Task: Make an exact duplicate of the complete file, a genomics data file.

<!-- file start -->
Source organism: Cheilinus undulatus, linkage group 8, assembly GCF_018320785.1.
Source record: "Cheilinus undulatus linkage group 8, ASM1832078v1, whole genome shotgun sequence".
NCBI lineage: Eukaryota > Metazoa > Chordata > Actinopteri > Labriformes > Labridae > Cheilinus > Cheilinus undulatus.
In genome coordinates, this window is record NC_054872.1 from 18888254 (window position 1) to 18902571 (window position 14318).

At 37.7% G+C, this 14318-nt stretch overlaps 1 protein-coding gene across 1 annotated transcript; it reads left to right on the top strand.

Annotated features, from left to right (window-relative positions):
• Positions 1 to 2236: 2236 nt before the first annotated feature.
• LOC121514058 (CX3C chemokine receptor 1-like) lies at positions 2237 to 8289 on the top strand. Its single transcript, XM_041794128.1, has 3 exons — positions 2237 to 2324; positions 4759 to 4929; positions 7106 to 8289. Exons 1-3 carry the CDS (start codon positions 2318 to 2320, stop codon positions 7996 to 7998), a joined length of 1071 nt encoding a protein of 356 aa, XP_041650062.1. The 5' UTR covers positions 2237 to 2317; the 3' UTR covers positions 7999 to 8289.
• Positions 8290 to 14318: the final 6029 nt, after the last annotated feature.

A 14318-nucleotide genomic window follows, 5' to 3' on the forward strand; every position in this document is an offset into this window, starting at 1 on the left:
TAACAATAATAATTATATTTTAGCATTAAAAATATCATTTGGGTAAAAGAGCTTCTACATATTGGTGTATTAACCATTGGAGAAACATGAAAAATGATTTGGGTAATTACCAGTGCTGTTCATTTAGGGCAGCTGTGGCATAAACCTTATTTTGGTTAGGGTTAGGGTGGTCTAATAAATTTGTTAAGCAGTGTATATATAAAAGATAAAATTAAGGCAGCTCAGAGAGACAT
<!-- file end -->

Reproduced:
Source organism: Cheilinus undulatus, linkage group 8, assembly GCF_018320785.1.
Source record: "Cheilinus undulatus linkage group 8, ASM1832078v1, whole genome shotgun sequence".
NCBI lineage: Eukaryota > Metazoa > Chordata > Actinopteri > Labriformes > Labridae > Cheilinus > Cheilinus undulatus.
In genome coordinates, this window is record NC_054872.1 from 18888254 (window position 1) to 18902571 (window position 14318).

At 37.7% G+C, this 14318-nt stretch overlaps 1 protein-coding gene across 1 annotated transcript; it reads left to right on the top strand.

Annotated features, from left to right (window-relative positions):
• Positions 1 to 2236: 2236 nt before the first annotated feature.
• LOC121514058 (CX3C chemokine receptor 1-like) lies at positions 2237 to 8289 on the top strand. Its single transcript, XM_041794128.1, has 3 exons — positions 2237 to 2324; positions 4759 to 4929; positions 7106 to 8289. Exons 1-3 carry the CDS (start codon positions 2318 to 2320, stop codon positions 7996 to 7998), a joined length of 1071 nt encoding a protein of 356 aa, XP_041650062.1. The 5' UTR covers positions 2237 to 2317; the 3' UTR covers positions 7999 to 8289.
• Positions 8290 to 14318: the final 6029 nt, after the last annotated feature.

A 14318-nucleotide genomic window follows, 5' to 3' on the forward strand; every position in this document is an offset into this window, starting at 1 on the left:
TAACAATAATAATTATATTTTAGCATTAAAAATATCATTTGGGTAAAAGAGCTTCTACATATTGGTGTATTAACCATTGGAGAAACATGAAAAATGATTTGGGTAATTACCAGTGCTGTTCATTTAGGGCAGCTGTGGCATAAACCTTATTTTGGTTAGGGTTAGGGTGGTCTAATAAATTTGTTAAGCAGTGTATATATAAAAGATAAAATTAAGGCAGCTCAGAGAGACAT